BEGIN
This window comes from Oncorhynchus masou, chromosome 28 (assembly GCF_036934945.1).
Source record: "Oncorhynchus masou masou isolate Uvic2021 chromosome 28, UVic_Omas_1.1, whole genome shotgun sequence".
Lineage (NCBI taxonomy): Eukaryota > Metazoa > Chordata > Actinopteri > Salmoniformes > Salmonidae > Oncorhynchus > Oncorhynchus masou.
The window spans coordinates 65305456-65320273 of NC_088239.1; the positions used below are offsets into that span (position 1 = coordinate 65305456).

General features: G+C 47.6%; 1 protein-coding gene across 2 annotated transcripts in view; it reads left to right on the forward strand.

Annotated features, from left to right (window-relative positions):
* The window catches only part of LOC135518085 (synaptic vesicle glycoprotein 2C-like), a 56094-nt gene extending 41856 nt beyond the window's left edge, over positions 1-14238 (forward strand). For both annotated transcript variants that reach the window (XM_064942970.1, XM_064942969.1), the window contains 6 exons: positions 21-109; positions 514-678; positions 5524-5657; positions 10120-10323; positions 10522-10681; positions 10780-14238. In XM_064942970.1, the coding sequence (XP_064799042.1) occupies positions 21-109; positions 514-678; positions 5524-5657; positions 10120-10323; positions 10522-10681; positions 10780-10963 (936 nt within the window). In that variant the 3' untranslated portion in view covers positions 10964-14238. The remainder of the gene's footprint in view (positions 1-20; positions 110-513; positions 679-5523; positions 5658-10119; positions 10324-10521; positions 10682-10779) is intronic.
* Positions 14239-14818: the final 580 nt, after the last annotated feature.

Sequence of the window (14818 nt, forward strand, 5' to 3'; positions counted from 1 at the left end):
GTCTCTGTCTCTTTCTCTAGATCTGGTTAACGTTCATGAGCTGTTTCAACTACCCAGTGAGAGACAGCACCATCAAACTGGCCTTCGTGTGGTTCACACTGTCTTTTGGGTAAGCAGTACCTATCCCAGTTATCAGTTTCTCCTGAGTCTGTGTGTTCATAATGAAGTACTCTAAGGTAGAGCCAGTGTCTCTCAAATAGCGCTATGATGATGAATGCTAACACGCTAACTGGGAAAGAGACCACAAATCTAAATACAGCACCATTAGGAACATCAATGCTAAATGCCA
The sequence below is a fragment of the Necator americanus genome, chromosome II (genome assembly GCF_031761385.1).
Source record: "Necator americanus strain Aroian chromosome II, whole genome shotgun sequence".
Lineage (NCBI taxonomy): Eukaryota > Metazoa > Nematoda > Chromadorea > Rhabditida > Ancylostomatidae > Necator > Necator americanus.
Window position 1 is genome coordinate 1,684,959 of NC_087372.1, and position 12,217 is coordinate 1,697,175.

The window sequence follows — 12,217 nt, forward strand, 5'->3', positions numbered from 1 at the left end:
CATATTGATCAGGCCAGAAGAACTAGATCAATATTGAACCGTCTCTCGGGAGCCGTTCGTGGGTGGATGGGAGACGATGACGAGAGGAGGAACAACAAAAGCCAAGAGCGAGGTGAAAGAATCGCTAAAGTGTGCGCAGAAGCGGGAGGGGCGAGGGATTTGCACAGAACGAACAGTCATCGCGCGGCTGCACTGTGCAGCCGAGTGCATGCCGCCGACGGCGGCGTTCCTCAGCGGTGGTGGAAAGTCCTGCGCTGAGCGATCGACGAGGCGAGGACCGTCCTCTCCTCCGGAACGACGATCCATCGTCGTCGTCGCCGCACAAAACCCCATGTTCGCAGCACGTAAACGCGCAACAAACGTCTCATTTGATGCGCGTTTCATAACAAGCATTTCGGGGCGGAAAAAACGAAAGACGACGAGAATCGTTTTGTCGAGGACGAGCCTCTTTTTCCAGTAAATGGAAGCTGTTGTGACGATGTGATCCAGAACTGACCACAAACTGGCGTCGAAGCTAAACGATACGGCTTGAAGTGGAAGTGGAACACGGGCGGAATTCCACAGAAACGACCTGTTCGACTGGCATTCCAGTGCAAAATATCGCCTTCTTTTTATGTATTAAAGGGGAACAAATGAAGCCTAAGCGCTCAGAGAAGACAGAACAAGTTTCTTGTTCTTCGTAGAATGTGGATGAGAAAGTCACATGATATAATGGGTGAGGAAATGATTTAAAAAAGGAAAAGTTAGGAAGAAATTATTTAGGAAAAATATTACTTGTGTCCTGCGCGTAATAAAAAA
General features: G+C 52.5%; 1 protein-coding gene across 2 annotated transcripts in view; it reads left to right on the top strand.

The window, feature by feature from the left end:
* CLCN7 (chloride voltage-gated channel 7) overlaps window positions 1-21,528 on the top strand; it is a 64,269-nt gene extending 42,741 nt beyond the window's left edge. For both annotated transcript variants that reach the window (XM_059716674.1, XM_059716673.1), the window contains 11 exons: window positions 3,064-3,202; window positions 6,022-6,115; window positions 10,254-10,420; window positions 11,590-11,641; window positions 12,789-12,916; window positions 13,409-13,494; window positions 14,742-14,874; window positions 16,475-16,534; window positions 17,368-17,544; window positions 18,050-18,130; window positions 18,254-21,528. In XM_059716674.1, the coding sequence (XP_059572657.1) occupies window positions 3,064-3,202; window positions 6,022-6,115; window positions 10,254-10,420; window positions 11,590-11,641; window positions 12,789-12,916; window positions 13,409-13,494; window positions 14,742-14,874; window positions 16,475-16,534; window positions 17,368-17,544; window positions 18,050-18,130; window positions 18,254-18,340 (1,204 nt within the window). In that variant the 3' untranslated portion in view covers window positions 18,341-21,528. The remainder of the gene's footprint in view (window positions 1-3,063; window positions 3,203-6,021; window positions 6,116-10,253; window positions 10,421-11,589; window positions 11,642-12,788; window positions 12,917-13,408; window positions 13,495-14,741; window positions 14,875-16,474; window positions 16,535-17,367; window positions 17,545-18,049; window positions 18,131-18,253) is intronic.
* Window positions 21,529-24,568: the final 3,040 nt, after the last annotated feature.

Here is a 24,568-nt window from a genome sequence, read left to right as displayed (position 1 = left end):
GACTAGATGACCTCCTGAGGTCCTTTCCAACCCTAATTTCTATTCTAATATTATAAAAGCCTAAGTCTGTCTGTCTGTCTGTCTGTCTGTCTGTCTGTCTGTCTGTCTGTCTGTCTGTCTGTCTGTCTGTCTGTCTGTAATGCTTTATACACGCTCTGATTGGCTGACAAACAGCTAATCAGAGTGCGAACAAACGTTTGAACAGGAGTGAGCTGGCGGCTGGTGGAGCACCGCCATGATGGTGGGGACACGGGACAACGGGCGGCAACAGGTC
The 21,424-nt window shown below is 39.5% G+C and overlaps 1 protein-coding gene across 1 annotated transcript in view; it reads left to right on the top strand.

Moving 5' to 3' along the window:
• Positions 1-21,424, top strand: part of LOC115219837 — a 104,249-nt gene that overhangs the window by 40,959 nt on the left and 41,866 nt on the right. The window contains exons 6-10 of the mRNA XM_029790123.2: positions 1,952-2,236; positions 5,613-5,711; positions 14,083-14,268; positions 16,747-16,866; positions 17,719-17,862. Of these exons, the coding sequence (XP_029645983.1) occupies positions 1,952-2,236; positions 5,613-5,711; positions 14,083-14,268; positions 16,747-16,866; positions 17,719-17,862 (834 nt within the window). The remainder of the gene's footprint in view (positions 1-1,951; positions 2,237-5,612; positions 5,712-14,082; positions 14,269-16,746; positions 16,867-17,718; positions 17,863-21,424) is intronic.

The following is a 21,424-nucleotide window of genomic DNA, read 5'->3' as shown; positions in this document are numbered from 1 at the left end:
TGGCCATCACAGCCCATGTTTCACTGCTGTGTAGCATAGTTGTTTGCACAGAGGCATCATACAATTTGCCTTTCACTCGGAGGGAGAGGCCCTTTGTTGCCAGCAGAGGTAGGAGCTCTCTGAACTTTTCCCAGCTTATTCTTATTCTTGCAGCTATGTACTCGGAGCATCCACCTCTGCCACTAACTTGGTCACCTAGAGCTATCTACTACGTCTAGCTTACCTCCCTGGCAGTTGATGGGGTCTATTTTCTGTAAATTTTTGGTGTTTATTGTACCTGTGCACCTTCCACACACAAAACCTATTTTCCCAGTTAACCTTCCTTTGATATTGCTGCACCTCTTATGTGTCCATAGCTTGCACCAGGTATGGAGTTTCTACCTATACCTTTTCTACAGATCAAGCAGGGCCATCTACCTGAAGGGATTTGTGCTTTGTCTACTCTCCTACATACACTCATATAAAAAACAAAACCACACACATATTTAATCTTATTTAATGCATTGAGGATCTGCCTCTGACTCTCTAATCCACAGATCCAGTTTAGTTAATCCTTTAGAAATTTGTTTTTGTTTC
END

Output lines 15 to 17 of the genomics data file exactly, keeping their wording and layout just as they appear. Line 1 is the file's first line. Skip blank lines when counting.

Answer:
The window sequence follows — 12,217 nt, forward strand, 5'->3', positions numbered from 1 at the left end:
CATATTGATCAGGCCAGAAGAACTAGATCAATATTGAACCGTCTCTCGGGAGCCGTTCGTGGGTGGATGGGAGACGATGACGAGAGGAGGAACAACAAAAGCCAAGAGCGAGGTGAAAGAATCGCTAAAGTGTGCGCAGAAGCGGGAGGGGCGAGGGATTTGCACAGAACGAACAGTCATCGCGCGGCTGCACTGTGCAGCCGAGTGCATGCCGCCGACGGCGGCGTTCCTCAGCGGTGGTGGAAAGTCCTGCGCTGAGCGATCGACGAGGCGAGGACCGTCCTCTCCTCCGGAACGACGATCCATCGTCGTCGTCGCCGCACAAAACCCCATGTTCGCAGCACGTAAACGCGCAACAAACGTCTCATTTGATGCGCGTTTCATAACAAGCATTTCGGGGCGGAAAAAACGAAAGACGACGAGAATCGTTTTGTCGAGGACGAGCCTCTTTTTCCAGTAAATGGAAGCTGTTGTGACGATGTGATCCAGAACTGACCACAAACTGGCGTCGAAGCTAAACGATACGGCTTGAAGTGGAAGTGGAACACGGGCGGAATTCCACAGAAACGACCTGTTCGACTGGCATTCCAGTGCAAAATATCGCCTTCTTTTTATGTATTAAAGGGGAACAAATGAAGCCTAAGCGCTCAGAGAAGACAGAACAAGTTTCTTGTTCTTCGTAGAATGTGGATGAGAAAGTCACATGATATAATGGGTGAGGAAATGATTTAAAAAAGGAAAAGTTAGGAAGAAATTATTTAGGAAAAATATTACTTGTGTCCTGCGCGTAATAAAAAA
General features: G+C 52.5%; 1 protein-coding gene across 2 annotated transcripts in view; it reads left to right on the top strand.